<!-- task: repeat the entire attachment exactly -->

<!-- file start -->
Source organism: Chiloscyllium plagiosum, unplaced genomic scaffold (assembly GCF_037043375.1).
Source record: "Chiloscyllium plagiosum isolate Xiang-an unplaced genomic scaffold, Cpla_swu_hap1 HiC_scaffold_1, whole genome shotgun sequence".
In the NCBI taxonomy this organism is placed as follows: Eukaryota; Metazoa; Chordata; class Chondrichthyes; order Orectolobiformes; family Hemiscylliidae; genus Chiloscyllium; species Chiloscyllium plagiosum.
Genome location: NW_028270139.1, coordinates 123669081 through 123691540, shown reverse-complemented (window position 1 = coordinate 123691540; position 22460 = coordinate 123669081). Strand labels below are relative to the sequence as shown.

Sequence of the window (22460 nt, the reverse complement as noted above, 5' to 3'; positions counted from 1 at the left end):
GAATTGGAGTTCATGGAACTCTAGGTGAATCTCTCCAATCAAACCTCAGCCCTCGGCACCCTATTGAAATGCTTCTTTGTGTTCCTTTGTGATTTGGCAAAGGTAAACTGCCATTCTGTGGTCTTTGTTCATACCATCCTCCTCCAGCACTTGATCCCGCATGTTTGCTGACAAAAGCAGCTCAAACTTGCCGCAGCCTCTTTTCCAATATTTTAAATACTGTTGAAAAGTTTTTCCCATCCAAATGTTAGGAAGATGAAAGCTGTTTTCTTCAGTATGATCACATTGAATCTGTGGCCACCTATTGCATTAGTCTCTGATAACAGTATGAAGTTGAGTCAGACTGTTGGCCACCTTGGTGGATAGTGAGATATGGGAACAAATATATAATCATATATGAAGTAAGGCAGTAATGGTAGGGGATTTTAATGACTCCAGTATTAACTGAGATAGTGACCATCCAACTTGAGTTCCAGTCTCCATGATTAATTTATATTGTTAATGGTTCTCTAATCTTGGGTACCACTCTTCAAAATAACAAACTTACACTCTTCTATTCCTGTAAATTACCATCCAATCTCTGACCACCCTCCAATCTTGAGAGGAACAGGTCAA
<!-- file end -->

Source organism: Chiloscyllium plagiosum, unplaced genomic scaffold (assembly GCF_037043375.1).
Source record: "Chiloscyllium plagiosum isolate Xiang-an unplaced genomic scaffold, Cpla_swu_hap1 HiC_scaffold_1, whole genome shotgun sequence".
In the NCBI taxonomy this organism is placed as follows: Eukaryota; Metazoa; Chordata; class Chondrichthyes; order Orectolobiformes; family Hemiscylliidae; genus Chiloscyllium; species Chiloscyllium plagiosum.
Genome location: NW_028270139.1, coordinates 123669081 through 123691540, shown reverse-complemented (window position 1 = coordinate 123691540; position 22460 = coordinate 123669081). Strand labels below are relative to the sequence as shown.

Sequence of the window (22460 nt, the reverse complement as noted above, 5' to 3'; positions counted from 1 at the left end):
GAATTGGAGTTCATGGAACTCTAGGTGAATCTCTCCAATCAAACCTCAGCCCTCGGCACCCTATTGAAATGCTTCTTTGTGTTCCTTTGTGATTTGGCAAAGGTAAACTGCCATTCTGTGGTCTTTGTTCATACCATCCTCCTCCAGCACTTGATCCCGCATGTTTGCTGACAAAAGCAGCTCAAACTTGCCGCAGCCTCTTTTCCAATATTTTAAATACTGTTGAAAAGTTTTTCCCATCCAAATGTTAGGAAGATGAAAGCTGTTTTCTTCAGTATGATCACATTGAATCTGTGGCCACCTATTGCATTAGTCTCTGATAACAGTATGAAGTTGAGTCAGACTGTTGGCCACCTTGGTGGATAGTGAGATATGGGAACAAATATATAATCATATATGAAGTAAGGCAGTAATGGTAGGGGATTTTAATGACTCCAGTATTAACTGAGATAGTGACCATCCAACTTGAGTTCCAGTCTCCATGATTAATTTATATTGTTAATGGTTCTCTAATCTTGGGTACCACTCTTCAAAATAACAAACTTACACTCTTCTATTCCTGTAAATTACCATCCAATCTCTGACCACCCTCCAATCTTGAGAGGAACAGGTCAA